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Tuesday June 18th, 2024

Sri Lanka savers warned on stock scams as interest rates fall

ECONOMYNEXT – A rise in Sri Lanka’s stocks which has sent some counters to soaring to unusual highs may leave late entrants in losses, opposition legislator Eran Wickramaratne has warned as money printing pushed rates down and drove stock and bond prices up.

Bond prices rose much earlier than stocks.

Wickramaratne, a former banker and state minister for finance, warned that people tend to invest in risky money men who offer higher rates and shadow financial institutions when interest rates fall, instead of stable banks.

When inflation rises and real interest turns negative, savers may also turn to questionable schemes.

Though they offer high yields, in the end investors lost their capital as well as interest, he said.

“So I will talk about CSE in the same manner,” Wickremeratne, a former banker, said. “Invest with knowledge, don’t lose the investment by investing without knowledge.”

In Sri Lanka periods of high inflation had also led to so-called ponzi-style scheme operated such as the one run by Danduwam Mudalali, a rural money lender who offered high returns by repaying old investors with deposits from new ones.

In 2019 inflation was 4.2 percent measured by the Colombo Consumer Price Index. Sri Lanka’s central bank has an inflation target of 4-6 percent and a floor policy rate of 4.5 percent at the moment.

But printed money has driven up excess liquidity to about 20 percent of reserve money supply and foreign reserves are being lost whenever the excess liquidity turns into credit.

Through various social media accounts people are encouraged to invest in CSE.

“Don’t go to invest by hearing only what they say, we need to look at the messenger also,” Wickremeratne said.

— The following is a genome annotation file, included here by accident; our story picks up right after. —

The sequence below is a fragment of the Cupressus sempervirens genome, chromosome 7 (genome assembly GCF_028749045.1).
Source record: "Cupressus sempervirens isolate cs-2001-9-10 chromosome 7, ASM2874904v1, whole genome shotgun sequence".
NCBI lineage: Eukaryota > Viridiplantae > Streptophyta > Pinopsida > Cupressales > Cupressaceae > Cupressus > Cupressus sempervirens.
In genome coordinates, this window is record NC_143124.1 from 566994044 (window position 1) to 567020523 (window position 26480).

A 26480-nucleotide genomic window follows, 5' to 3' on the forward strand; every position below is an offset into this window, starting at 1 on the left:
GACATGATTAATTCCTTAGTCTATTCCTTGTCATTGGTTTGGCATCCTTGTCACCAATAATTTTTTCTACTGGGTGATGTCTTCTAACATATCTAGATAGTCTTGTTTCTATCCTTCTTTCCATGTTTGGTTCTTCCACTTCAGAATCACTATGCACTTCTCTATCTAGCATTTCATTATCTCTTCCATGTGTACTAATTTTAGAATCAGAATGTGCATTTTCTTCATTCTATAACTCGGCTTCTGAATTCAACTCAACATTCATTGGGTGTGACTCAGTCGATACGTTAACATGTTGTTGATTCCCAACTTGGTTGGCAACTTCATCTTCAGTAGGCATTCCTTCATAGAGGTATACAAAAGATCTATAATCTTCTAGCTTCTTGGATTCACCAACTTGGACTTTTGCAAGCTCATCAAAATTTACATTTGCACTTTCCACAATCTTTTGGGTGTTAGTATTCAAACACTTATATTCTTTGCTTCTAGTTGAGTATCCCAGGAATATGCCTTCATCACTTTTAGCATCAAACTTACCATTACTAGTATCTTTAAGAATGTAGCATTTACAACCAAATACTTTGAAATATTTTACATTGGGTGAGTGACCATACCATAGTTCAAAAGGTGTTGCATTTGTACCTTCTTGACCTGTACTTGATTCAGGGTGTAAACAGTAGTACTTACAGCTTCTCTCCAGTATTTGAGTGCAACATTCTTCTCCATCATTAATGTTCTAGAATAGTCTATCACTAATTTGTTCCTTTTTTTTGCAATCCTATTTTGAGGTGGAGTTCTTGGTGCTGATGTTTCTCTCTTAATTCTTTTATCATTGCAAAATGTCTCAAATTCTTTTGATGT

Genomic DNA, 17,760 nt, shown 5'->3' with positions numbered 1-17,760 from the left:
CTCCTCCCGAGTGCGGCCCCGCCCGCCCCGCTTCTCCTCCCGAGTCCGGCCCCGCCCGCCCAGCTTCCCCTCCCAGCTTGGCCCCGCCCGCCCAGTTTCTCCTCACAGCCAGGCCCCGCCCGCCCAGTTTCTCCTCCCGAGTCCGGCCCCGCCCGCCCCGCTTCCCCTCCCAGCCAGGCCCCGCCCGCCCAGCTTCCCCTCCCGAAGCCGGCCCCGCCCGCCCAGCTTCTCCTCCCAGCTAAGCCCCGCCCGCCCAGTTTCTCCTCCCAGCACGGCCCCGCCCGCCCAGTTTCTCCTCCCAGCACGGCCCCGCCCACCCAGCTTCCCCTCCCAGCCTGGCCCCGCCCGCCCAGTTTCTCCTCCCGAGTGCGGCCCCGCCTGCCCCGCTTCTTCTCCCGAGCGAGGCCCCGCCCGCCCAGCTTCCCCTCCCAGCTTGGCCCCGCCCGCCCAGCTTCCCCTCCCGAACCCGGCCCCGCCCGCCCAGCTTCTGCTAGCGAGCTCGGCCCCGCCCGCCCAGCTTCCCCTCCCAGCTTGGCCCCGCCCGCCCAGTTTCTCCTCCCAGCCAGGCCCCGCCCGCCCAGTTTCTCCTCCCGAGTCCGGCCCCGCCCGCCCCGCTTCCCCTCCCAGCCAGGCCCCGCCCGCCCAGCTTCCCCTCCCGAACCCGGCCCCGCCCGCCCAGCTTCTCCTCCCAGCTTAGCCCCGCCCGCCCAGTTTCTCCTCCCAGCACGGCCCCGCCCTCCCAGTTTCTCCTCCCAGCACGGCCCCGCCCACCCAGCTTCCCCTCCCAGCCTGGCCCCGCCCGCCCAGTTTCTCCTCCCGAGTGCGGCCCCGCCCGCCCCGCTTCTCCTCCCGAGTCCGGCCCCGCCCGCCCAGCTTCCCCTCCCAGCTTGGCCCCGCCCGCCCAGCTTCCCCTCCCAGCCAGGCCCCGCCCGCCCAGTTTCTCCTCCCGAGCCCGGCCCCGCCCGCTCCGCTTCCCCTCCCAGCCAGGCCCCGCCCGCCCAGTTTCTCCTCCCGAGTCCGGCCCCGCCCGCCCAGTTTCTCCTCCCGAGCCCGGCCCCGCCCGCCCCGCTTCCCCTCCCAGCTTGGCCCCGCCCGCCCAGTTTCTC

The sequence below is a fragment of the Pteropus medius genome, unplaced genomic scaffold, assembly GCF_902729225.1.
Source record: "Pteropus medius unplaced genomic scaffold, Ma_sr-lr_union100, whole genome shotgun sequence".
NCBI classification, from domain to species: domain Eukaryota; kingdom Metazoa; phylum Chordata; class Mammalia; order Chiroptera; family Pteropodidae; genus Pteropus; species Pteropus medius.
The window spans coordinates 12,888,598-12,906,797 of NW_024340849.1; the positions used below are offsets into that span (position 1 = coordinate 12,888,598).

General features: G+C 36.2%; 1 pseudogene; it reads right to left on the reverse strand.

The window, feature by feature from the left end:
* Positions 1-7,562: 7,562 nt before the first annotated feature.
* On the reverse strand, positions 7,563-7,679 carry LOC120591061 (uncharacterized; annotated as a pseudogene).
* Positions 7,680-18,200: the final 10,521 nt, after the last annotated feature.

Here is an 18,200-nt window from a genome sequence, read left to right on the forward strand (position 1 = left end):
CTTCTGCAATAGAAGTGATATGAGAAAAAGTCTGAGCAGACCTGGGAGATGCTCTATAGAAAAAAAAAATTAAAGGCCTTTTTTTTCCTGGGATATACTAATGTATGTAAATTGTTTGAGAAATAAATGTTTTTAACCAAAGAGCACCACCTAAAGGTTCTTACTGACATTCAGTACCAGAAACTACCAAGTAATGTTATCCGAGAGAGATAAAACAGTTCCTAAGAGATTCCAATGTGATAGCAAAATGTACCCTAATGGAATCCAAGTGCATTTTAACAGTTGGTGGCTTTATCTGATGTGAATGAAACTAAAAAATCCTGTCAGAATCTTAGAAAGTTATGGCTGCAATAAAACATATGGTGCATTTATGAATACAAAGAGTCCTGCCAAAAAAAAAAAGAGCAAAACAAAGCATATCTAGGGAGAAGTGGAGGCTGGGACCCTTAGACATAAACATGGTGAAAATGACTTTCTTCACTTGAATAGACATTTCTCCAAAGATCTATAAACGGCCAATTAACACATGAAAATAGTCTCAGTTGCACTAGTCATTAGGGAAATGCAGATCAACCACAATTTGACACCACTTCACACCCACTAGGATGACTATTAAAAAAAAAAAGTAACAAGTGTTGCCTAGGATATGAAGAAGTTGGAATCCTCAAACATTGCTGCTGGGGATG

“We don’t have a problem If someone who has the knowledge is investing but it is dangerous to invest without having a proper knowledge,” he said.

“So we should look at it very carefully, it is not a gamble, it’s not like investing with a money lender in order to get more money, you can lose the invested money.

Analysts say the stocks to lookout in particular are low value stocks penny-stocks (microcaps) or illiquid ones (those with a smaller free float), which can be driven up easily.

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In Sri Lanka there have been cases of large cap stocks with weak revenues or cashflows being pushed up, which then show high profits by re-valuing assets, some of which are held abroad under opaque arrangements.

The stocks eventually fall, which a top analyst referred to as ‘re-discovering gravity’, leaving late entrants in losses.

However some stocks may actually have value but its prices may not be reflected due to overall bad sentiment or fears about the future.

Sri Lanka’s Securities and Exchange Commission had also warned about questionable online tips and hyping of stocks.

Related

Sri Lanka SEC welcomes stock surge, calls for informed decision-making

Wickremeratne said that In the years 2011 and 2012 retailers were the ones who had to bear the biggest losses from ‘pump and dump’ scams where certain players pushed up prices of firms with weak fundamentals and then exited.

Some of the big businessmen and fraudsters purchased shares for very low prices and sold at higher prices through the Employees Provident Fund, he said.

“So when those purchase are made at higher prices, the prices in the stock market later dropsit will cause a loss to the EPF,” he said.

“So if there is retailer he will also have to bear that loss.”

He said a similar thing is happening in 2020, where about 10,000 new retailers have joined the stock market.

During the stock market bubble, fired by low interest rates, which broke in 2011 and 2012, many shares were dumped on state-managed funds.

The Employees Provident Fund came to be known in markets as the ‘buyer of last resort’ as it bought stocks at prices other investors in the market were not buying.(Colombo/Jan20/2020)

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Sri Lanka’s Ceylon Chamber links up with Gujarat Chamber